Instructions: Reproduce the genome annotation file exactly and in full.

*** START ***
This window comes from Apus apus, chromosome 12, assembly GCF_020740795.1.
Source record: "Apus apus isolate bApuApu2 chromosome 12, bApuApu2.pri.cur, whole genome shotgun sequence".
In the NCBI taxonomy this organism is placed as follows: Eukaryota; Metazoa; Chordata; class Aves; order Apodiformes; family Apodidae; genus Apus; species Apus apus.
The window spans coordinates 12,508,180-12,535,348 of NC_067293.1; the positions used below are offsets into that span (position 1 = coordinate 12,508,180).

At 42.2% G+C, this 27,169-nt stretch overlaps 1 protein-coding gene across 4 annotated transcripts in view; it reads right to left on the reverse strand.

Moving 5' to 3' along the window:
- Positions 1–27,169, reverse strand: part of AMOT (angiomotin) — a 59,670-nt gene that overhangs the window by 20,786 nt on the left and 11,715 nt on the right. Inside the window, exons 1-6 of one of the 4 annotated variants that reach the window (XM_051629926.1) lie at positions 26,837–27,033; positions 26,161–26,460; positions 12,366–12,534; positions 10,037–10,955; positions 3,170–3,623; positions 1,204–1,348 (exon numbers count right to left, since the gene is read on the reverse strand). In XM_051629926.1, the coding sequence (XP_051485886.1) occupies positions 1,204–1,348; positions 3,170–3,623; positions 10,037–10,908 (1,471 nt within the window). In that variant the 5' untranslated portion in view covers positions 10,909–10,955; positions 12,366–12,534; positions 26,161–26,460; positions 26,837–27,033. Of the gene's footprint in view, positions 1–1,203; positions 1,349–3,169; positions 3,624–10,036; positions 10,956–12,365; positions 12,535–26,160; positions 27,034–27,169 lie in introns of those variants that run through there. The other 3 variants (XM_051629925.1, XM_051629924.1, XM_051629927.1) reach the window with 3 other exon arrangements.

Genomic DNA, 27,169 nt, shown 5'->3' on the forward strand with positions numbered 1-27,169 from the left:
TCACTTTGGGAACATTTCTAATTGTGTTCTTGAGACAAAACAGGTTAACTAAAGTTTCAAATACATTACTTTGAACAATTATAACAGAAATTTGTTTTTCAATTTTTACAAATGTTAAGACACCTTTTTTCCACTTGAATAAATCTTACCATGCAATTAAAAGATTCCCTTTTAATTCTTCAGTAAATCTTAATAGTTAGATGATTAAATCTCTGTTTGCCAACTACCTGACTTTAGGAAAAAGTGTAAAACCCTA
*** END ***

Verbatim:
This window comes from Apus apus, chromosome 12, assembly GCF_020740795.1.
Source record: "Apus apus isolate bApuApu2 chromosome 12, bApuApu2.pri.cur, whole genome shotgun sequence".
In the NCBI taxonomy this organism is placed as follows: Eukaryota; Metazoa; Chordata; class Aves; order Apodiformes; family Apodidae; genus Apus; species Apus apus.
The window spans coordinates 12,508,180-12,535,348 of NC_067293.1; the positions used below are offsets into that span (position 1 = coordinate 12,508,180).

At 42.2% G+C, this 27,169-nt stretch overlaps 1 protein-coding gene across 4 annotated transcripts in view; it reads right to left on the reverse strand.

Moving 5' to 3' along the window:
- Positions 1–27,169, reverse strand: part of AMOT (angiomotin) — a 59,670-nt gene that overhangs the window by 20,786 nt on the left and 11,715 nt on the right. Inside the window, exons 1-6 of one of the 4 annotated variants that reach the window (XM_051629926.1) lie at positions 26,837–27,033; positions 26,161–26,460; positions 12,366–12,534; positions 10,037–10,955; positions 3,170–3,623; positions 1,204–1,348 (exon numbers count right to left, since the gene is read on the reverse strand). In XM_051629926.1, the coding sequence (XP_051485886.1) occupies positions 1,204–1,348; positions 3,170–3,623; positions 10,037–10,908 (1,471 nt within the window). In that variant the 5' untranslated portion in view covers positions 10,909–10,955; positions 12,366–12,534; positions 26,161–26,460; positions 26,837–27,033. Of the gene's footprint in view, positions 1–1,203; positions 1,349–3,169; positions 3,624–10,036; positions 10,956–12,365; positions 12,535–26,160; positions 27,034–27,169 lie in introns of those variants that run through there. The other 3 variants (XM_051629925.1, XM_051629924.1, XM_051629927.1) reach the window with 3 other exon arrangements.

Genomic DNA, 27,169 nt, shown 5'->3' on the forward strand with positions numbered 1-27,169 from the left:
TCACTTTGGGAACATTTCTAATTGTGTTCTTGAGACAAAACAGGTTAACTAAAGTTTCAAATACATTACTTTGAACAATTATAACAGAAATTTGTTTTTCAATTTTTACAAATGTTAAGACACCTTTTTTCCACTTGAATAAATCTTACCATGCAATTAAAAGATTCCCTTTTAATTCTTCAGTAAATCTTAATAGTTAGATGATTAAATCTCTGTTTGCCAACTACCTGACTTTAGGAAAAAGTGTAAAACCCTA